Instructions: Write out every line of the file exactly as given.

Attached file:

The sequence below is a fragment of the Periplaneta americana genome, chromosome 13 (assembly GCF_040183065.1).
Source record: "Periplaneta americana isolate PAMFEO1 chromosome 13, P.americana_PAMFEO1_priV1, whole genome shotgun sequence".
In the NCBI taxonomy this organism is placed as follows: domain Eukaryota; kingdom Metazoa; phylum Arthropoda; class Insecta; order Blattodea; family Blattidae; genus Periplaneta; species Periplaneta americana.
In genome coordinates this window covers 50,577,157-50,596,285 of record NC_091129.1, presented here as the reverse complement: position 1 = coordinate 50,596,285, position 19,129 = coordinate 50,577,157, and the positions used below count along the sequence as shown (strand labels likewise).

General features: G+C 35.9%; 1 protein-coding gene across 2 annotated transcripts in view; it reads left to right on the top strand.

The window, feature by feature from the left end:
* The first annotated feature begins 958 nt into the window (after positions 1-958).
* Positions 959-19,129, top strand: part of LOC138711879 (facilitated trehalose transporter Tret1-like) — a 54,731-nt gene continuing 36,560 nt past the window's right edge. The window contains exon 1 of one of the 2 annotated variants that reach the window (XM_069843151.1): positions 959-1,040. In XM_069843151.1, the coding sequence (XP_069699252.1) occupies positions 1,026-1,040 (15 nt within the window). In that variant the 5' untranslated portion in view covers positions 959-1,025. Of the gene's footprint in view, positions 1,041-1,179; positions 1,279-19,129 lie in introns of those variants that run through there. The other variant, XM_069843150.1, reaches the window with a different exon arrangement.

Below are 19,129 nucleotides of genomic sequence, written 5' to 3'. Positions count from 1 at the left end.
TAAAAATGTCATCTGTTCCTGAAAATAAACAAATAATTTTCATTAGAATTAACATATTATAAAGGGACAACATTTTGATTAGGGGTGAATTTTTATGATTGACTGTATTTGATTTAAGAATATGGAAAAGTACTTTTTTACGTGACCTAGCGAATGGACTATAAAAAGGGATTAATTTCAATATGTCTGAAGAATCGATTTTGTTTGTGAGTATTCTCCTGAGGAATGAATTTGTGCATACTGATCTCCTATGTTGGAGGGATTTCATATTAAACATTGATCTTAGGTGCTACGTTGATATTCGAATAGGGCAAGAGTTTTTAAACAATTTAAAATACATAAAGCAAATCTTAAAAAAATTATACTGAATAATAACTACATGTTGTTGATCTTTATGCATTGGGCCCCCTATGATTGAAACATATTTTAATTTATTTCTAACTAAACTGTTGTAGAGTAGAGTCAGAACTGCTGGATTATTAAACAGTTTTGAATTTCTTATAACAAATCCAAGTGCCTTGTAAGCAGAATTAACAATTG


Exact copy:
The sequence below is a fragment of the Periplaneta americana genome, chromosome 13 (assembly GCF_040183065.1).
Source record: "Periplaneta americana isolate PAMFEO1 chromosome 13, P.americana_PAMFEO1_priV1, whole genome shotgun sequence".
In the NCBI taxonomy this organism is placed as follows: domain Eukaryota; kingdom Metazoa; phylum Arthropoda; class Insecta; order Blattodea; family Blattidae; genus Periplaneta; species Periplaneta americana.
In genome coordinates this window covers 50,577,157-50,596,285 of record NC_091129.1, presented here as the reverse complement: position 1 = coordinate 50,596,285, position 19,129 = coordinate 50,577,157, and the positions used below count along the sequence as shown (strand labels likewise).

General features: G+C 35.9%; 1 protein-coding gene across 2 annotated transcripts in view; it reads left to right on the top strand.

The window, feature by feature from the left end:
* The first annotated feature begins 958 nt into the window (after positions 1-958).
* Positions 959-19,129, top strand: part of LOC138711879 (facilitated trehalose transporter Tret1-like) — a 54,731-nt gene continuing 36,560 nt past the window's right edge. The window contains exon 1 of one of the 2 annotated variants that reach the window (XM_069843151.1): positions 959-1,040. In XM_069843151.1, the coding sequence (XP_069699252.1) occupies positions 1,026-1,040 (15 nt within the window). In that variant the 5' untranslated portion in view covers positions 959-1,025. Of the gene's footprint in view, positions 1,041-1,179; positions 1,279-19,129 lie in introns of those variants that run through there. The other variant, XM_069843150.1, reaches the window with a different exon arrangement.

Below are 19,129 nucleotides of genomic sequence, written 5' to 3'. Positions count from 1 at the left end.
TAAAAATGTCATCTGTTCCTGAAAATAAACAAATAATTTTCATTAGAATTAACATATTATAAAGGGACAACATTTTGATTAGGGGTGAATTTTTATGATTGACTGTATTTGATTTAAGAATATGGAAAAGTACTTTTTTACGTGACCTAGCGAATGGACTATAAAAAGGGATTAATTTCAATATGTCTGAAGAATCGATTTTGTTTGTGAGTATTCTCCTGAGGAATGAATTTGTGCATACTGATCTCCTATGTTGGAGGGATTTCATATTAAACATTGATCTTAGGTGCTACGTTGATATTCGAATAGGGCAAGAGTTTTTAAACAATTTAAAATACATAAAGCAAATCTTAAAAAAATTATACTGAATAATAACTACATGTTGTTGATCTTTATGCATTGGGCCCCCTATGATTGAAACATATTTTAATTTATTTCTAACTAAACTGTTGTAGAGTAGAGTCAGAACTGCTGGATTATTAAACAGTTTTGAATTTCTTATAACAAATCCAAGTGCCTTGTAAGCAGAATTAACAATTG